150 LITTLE LORD FAUNTLEROY.
ful, candid brown eyes, that she almost uttered an exclamation of pleasure and surprise at the sight.
As she shook hands with the Earl, she called him by the name she had not used since her girlhood.
" What, Molyneux ! " she said, " is this the child? "
" Yes, Constantia," answered the Earl, " this is the boy. Faunt-leroy, this is your grand-aunt, Lady Lorridaile."
" How do you do, Grand-Aunt?" said Fauntleroy. Lady Lorridaile put her hand on his shoulders, and after looking down into his upraised face a few seconds, kissed him warmly.
" I am your Aunt Constantia," she said, "and I loved your poor papa, and you are very like him."
" It makes me glad when I am told I am like him," answered Fauntleroy, "because it seems as if every one liked him,—just like Dearest, eszackly,— Aunt Constantia" (adding the two words after a second's pause).
Lady Lorridaile was delighted. She bent and kissed him again, and from that moment they were warm friends.
" Well, Molyneux," she said aside to the Earl afterward, " it could not possibly be better than this!"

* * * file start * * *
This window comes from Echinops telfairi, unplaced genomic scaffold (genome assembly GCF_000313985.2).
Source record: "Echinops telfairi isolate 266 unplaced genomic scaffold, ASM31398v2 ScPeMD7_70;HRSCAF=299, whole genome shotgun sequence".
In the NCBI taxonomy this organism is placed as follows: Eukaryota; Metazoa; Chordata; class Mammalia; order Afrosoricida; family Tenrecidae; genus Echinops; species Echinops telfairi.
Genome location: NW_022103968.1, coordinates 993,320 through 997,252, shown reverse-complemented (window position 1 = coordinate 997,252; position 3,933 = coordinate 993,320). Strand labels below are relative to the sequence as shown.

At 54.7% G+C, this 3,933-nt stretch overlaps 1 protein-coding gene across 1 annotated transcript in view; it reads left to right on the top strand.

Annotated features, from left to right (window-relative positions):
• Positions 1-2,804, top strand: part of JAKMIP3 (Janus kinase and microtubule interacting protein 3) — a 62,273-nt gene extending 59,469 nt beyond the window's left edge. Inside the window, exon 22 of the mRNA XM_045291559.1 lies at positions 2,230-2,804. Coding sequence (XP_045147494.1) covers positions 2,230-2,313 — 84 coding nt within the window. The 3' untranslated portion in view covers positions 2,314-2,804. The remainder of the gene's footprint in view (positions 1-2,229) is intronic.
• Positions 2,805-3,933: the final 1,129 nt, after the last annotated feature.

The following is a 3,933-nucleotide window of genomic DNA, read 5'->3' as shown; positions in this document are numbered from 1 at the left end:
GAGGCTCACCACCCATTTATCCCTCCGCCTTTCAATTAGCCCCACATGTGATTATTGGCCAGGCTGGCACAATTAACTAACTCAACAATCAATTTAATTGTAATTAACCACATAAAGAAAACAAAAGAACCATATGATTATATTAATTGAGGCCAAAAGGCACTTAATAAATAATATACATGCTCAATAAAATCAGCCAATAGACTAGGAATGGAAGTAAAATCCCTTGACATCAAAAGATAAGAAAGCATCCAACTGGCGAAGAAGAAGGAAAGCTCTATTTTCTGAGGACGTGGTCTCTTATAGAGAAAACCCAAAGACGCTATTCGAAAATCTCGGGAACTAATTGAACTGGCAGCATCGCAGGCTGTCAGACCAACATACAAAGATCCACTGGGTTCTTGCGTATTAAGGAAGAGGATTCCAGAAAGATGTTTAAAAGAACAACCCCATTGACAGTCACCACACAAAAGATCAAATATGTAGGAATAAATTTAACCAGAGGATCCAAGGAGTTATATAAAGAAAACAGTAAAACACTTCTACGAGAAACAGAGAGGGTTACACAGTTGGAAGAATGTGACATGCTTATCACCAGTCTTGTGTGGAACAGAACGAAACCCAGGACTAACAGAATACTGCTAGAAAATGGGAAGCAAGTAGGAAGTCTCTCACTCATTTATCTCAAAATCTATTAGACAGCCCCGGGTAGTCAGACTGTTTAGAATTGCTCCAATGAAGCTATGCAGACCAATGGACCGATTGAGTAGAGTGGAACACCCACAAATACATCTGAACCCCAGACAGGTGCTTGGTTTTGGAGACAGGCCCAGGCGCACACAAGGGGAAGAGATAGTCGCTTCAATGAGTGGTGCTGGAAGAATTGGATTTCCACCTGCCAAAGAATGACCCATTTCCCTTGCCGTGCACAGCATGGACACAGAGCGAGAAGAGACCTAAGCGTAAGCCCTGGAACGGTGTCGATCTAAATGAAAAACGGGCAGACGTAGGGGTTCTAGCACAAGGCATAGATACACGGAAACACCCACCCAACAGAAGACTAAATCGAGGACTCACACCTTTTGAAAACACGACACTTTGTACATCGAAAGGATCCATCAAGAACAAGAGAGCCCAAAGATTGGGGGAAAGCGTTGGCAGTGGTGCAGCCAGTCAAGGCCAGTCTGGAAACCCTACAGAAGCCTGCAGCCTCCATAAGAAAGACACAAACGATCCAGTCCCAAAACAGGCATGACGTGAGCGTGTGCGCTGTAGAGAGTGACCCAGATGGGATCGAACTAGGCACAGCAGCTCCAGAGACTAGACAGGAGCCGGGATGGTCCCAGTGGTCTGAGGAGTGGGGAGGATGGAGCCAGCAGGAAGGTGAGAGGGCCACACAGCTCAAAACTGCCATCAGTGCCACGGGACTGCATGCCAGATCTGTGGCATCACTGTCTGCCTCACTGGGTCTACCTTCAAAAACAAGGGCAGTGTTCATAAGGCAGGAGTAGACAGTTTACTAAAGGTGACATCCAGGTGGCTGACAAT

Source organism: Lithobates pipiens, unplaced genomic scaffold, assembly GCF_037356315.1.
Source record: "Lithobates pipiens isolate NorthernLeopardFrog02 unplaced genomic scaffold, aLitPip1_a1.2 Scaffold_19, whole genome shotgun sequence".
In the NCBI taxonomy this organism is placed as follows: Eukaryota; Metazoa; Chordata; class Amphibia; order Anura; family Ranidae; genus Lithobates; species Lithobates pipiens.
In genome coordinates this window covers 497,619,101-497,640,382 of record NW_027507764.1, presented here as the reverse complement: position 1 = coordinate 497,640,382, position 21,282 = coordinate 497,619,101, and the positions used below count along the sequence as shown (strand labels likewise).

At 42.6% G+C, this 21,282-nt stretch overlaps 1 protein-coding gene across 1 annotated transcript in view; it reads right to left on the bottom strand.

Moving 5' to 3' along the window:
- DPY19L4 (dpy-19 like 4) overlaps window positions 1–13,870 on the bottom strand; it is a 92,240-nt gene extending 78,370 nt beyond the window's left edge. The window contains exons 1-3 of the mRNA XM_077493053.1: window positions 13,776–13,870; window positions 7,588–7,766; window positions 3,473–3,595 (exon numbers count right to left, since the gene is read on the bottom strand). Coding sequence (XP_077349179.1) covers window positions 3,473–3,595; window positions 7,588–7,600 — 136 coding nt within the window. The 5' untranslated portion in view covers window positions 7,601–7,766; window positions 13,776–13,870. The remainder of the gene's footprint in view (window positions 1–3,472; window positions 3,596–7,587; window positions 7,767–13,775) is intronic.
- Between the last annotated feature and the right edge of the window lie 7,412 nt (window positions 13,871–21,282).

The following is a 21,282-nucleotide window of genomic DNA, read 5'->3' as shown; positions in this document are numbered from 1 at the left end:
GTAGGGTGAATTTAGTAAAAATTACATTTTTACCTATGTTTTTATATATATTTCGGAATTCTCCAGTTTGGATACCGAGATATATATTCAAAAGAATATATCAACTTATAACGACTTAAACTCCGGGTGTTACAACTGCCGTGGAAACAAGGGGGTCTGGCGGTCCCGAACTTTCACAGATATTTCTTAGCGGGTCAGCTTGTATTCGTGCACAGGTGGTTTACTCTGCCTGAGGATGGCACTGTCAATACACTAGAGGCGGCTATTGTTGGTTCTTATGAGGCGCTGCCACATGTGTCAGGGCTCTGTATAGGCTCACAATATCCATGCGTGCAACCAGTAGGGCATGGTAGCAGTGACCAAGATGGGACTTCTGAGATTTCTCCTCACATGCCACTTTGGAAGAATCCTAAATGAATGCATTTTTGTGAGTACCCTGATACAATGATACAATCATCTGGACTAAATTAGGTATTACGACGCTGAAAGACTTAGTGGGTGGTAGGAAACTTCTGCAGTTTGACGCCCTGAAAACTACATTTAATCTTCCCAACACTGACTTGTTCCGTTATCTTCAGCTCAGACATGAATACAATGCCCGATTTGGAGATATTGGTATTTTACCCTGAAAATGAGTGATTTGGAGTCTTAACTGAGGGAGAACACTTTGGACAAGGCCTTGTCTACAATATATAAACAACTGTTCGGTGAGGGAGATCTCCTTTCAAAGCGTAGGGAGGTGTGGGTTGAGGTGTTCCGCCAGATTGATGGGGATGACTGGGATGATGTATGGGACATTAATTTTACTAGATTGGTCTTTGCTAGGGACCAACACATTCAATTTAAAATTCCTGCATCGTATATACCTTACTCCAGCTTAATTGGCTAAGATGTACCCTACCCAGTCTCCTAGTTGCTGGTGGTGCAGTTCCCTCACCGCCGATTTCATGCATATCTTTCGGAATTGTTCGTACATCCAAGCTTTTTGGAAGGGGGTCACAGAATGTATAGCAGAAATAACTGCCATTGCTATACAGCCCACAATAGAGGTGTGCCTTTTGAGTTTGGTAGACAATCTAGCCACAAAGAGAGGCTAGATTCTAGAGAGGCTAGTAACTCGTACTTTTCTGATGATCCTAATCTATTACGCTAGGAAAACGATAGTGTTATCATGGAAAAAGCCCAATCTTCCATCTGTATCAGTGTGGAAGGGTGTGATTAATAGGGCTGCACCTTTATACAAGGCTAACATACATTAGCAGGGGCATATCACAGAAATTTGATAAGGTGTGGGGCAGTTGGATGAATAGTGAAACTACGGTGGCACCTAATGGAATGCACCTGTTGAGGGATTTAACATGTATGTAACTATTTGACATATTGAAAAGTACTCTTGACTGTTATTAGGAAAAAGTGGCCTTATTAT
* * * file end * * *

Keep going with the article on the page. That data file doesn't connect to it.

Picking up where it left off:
" I think not," answered his lordship dryly. " He is a fine little fellow. We are great friends. He believes me to be the most charming and sweet-tempered of philanthropists. I will confess to you, Constantia,—as you would find it out if I did not,—that I am in some slight danger of becoming rather an old fool about him."
" What does his mother think of you ? " asked Lady Lorridaile, with her usual straightforwardness.
" I have not asked her," answered the Earl, slightly scowling.
" Well," said Lady Lorridaile, " I will be frank with you at the outset, Molyneux, and tell you I don't approve of your course, and that it is my intention to call on Mrs. Errol as soon as possible; so